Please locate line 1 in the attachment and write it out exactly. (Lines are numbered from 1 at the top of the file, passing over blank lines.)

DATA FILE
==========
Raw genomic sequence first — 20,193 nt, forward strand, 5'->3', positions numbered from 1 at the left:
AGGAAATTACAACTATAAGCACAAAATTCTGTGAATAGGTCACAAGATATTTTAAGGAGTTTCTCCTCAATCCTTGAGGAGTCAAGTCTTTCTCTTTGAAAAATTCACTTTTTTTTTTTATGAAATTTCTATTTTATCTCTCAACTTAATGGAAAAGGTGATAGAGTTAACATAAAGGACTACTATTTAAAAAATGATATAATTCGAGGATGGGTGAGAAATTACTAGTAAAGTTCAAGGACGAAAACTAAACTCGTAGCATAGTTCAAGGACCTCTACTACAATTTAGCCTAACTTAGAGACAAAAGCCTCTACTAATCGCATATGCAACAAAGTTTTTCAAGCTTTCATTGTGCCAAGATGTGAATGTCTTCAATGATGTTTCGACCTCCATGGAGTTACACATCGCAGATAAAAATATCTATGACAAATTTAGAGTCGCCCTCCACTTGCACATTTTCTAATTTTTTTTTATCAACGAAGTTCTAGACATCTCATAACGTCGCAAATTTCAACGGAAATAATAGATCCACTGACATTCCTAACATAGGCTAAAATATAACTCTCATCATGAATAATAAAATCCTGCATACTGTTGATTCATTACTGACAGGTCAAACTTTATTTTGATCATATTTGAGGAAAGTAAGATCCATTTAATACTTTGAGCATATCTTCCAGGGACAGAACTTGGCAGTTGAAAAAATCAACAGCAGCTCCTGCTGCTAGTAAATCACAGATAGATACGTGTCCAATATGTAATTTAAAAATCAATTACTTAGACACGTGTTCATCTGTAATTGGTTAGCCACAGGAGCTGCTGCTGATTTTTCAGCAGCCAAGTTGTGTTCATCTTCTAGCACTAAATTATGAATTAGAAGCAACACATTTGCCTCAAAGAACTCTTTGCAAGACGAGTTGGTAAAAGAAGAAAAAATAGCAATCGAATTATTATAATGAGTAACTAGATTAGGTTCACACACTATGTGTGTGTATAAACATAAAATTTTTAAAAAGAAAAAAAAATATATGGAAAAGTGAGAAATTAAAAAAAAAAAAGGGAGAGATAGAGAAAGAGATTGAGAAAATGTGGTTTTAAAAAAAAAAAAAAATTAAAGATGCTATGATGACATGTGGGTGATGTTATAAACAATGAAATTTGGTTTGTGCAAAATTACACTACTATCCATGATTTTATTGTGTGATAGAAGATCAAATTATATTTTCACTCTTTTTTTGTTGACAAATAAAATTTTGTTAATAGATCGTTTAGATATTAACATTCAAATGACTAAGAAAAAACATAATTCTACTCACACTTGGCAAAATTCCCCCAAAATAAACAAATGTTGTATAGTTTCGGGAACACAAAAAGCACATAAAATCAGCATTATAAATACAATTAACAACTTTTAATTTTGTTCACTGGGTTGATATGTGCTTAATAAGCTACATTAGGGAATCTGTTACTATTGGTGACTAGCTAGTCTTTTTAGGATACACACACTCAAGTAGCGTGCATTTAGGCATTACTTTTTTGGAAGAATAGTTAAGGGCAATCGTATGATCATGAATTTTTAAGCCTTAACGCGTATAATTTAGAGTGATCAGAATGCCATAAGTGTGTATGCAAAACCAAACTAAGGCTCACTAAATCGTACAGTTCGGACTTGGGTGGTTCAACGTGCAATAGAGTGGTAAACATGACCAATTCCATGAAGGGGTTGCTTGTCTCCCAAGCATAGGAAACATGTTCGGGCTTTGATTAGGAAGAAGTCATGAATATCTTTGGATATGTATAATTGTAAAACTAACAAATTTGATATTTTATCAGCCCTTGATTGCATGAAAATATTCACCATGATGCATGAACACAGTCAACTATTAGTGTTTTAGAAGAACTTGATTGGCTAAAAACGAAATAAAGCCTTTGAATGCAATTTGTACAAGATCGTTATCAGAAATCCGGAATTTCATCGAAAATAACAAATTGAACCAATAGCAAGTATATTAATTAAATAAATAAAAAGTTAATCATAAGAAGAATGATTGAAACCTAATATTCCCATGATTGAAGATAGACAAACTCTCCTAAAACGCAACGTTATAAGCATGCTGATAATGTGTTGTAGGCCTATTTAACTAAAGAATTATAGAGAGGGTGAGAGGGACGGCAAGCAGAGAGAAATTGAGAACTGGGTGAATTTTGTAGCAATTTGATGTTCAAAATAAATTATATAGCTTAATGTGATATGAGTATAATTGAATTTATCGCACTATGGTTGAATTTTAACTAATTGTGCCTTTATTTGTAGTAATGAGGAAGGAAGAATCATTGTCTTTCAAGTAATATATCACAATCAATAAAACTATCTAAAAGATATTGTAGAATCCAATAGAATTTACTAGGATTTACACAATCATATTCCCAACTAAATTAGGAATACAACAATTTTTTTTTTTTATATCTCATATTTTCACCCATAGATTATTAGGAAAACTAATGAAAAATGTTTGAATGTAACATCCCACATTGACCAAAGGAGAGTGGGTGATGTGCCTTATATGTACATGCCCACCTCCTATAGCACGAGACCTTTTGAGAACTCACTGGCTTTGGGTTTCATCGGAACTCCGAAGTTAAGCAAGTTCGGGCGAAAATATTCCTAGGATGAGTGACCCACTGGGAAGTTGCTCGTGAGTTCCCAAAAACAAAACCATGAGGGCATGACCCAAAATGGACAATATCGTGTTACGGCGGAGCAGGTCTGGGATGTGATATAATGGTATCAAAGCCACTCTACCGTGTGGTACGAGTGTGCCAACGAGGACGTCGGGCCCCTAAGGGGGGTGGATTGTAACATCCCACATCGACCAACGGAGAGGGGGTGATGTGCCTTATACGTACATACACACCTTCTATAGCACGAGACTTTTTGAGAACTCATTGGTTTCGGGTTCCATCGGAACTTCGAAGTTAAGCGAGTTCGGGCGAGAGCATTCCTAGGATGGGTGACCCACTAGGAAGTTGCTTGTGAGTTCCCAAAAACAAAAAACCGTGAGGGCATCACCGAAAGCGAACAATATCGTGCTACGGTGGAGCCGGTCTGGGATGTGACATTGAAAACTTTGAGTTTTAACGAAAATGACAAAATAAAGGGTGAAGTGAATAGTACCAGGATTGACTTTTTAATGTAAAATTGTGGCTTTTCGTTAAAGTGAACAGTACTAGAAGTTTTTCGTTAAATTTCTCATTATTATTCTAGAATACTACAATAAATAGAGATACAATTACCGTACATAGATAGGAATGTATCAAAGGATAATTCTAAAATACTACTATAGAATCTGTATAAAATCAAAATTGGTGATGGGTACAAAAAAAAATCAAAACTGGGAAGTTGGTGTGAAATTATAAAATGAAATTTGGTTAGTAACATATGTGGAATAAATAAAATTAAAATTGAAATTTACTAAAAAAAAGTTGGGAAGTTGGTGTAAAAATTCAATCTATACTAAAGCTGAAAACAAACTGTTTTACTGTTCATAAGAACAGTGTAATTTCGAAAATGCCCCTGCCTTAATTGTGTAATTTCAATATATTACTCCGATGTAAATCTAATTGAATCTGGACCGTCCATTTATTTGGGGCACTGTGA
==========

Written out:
Raw genomic sequence first — 20,193 nt, forward strand, 5'->3', positions numbered from 1 at the left: